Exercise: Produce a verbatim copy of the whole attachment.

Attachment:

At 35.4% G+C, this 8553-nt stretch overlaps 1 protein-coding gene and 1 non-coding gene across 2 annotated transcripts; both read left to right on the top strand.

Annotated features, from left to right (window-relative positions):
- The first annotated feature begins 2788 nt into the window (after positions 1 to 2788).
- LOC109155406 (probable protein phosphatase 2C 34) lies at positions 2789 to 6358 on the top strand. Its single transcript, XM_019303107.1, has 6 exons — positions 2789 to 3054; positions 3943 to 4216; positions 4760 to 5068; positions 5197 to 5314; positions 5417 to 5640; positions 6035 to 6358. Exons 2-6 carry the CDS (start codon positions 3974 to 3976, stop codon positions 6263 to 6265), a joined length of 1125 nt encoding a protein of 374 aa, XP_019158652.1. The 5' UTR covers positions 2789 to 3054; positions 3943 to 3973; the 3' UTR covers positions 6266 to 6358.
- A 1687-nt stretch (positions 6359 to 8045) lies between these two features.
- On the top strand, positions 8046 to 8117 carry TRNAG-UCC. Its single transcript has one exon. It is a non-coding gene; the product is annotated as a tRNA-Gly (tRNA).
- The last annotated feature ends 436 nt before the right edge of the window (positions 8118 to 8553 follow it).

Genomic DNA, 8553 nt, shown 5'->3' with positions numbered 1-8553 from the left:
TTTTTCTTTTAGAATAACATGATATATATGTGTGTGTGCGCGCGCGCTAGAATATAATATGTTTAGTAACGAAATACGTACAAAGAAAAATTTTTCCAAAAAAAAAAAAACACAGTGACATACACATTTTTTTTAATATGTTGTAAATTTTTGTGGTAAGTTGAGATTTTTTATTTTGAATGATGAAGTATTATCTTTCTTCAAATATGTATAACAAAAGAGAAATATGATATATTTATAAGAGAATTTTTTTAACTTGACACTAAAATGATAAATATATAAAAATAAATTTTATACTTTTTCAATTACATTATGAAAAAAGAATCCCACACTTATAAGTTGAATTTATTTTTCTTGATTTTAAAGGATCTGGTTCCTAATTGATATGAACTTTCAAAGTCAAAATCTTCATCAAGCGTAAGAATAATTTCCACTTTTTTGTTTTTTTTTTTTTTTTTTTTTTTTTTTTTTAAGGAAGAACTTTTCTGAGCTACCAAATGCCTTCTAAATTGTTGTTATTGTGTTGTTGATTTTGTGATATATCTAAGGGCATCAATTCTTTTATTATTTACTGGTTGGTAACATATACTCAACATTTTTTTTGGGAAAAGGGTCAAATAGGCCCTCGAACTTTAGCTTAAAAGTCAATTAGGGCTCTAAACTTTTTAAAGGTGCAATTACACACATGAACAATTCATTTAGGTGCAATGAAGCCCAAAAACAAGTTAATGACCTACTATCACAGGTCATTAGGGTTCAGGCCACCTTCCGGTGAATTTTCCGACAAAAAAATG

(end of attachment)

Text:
At 35.4% G+C, this 8553-nt stretch overlaps 1 protein-coding gene and 1 non-coding gene across 2 annotated transcripts; both read left to right on the top strand.

Annotated features, from left to right (window-relative positions):
- The first annotated feature begins 2788 nt into the window (after positions 1 to 2788).
- LOC109155406 (probable protein phosphatase 2C 34) lies at positions 2789 to 6358 on the top strand. Its single transcript, XM_019303107.1, has 6 exons — positions 2789 to 3054; positions 3943 to 4216; positions 4760 to 5068; positions 5197 to 5314; positions 5417 to 5640; positions 6035 to 6358. Exons 2-6 carry the CDS (start codon positions 3974 to 3976, stop codon positions 6263 to 6265), a joined length of 1125 nt encoding a protein of 374 aa, XP_019158652.1. The 5' UTR covers positions 2789 to 3054; positions 3943 to 3973; the 3' UTR covers positions 6266 to 6358.
- A 1687-nt stretch (positions 6359 to 8045) lies between these two features.
- On the top strand, positions 8046 to 8117 carry TRNAG-UCC. Its single transcript has one exon. It is a non-coding gene; the product is annotated as a tRNA-Gly (tRNA).
- The last annotated feature ends 436 nt before the right edge of the window (positions 8118 to 8553 follow it).

Genomic DNA, 8553 nt, shown 5'->3' with positions numbered 1-8553 from the left:
TTTTTCTTTTAGAATAACATGATATATATGTGTGTGTGCGCGCGCGCTAGAATATAATATGTTTAGTAACGAAATACGTACAAAGAAAAATTTTTCCAAAAAAAAAAAAACACAGTGACATACACATTTTTTTTAATATGTTGTAAATTTTTGTGGTAAGTTGAGATTTTTTATTTTGAATGATGAAGTATTATCTTTCTTCAAATATGTATAACAAAAGAGAAATATGATATATTTATAAGAGAATTTTTTTAACTTGACACTAAAATGATAAATATATAAAAATAAATTTTATACTTTTTCAATTACATTATGAAAAAAGAATCCCACACTTATAAGTTGAATTTATTTTTCTTGATTTTAAAGGATCTGGTTCCTAATTGATATGAACTTTCAAAGTCAAAATCTTCATCAAGCGTAAGAATAATTTCCACTTTTTTGTTTTTTTTTTTTTTTTTTTTTTTTTTTTTTAAGGAAGAACTTTTCTGAGCTACCAAATGCCTTCTAAATTGTTGTTATTGTGTTGTTGATTTTGTGATATATCTAAGGGCATCAATTCTTTTATTATTTACTGGTTGGTAACATATACTCAACATTTTTTTTGGGAAAAGGGTCAAATAGGCCCTCGAACTTTAGCTTAAAAGTCAATTAGGGCTCTAAACTTTTTAAAGGTGCAATTACACACATGAACAATTCATTTAGGTGCAATGAAGCCCAAAAACAAGTTAATGACCTACTATCACAGGTCATTAGGGTTCAGGCCACCTTCCGGTGAATTTTCCGACAAAAAAATG